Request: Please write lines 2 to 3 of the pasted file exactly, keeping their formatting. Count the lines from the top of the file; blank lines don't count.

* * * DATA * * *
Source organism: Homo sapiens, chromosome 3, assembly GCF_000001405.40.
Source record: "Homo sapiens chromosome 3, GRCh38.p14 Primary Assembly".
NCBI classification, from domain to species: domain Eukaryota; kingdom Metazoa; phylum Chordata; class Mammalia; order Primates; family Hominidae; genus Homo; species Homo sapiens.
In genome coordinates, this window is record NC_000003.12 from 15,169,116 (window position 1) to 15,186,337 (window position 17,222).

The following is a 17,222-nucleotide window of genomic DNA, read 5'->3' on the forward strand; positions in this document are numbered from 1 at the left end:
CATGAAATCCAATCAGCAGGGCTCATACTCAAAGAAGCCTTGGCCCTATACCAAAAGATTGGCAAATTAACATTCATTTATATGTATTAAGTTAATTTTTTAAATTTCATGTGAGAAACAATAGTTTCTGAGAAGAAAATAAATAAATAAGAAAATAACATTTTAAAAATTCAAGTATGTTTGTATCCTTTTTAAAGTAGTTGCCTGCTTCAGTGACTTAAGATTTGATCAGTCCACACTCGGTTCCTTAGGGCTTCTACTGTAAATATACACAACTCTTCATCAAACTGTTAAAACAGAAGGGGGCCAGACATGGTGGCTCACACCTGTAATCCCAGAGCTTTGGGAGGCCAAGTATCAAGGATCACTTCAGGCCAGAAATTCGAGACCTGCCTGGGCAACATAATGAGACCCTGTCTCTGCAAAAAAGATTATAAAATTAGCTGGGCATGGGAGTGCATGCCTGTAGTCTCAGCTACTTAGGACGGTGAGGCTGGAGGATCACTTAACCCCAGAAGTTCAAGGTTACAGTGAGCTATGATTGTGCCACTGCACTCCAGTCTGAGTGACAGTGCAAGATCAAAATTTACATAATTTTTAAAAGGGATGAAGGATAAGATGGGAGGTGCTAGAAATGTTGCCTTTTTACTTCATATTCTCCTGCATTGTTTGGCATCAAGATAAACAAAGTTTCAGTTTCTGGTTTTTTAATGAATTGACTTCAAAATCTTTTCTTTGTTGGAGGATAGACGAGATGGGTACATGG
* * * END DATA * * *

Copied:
Source record: "Homo sapiens chromosome 3, GRCh38.p14 Primary Assembly".
NCBI classification, from domain to species: domain Eukaryota; kingdom Metazoa; phylum Chordata; class Mammalia; order Primates; family Hominidae; genus Homo; species Homo sapiens.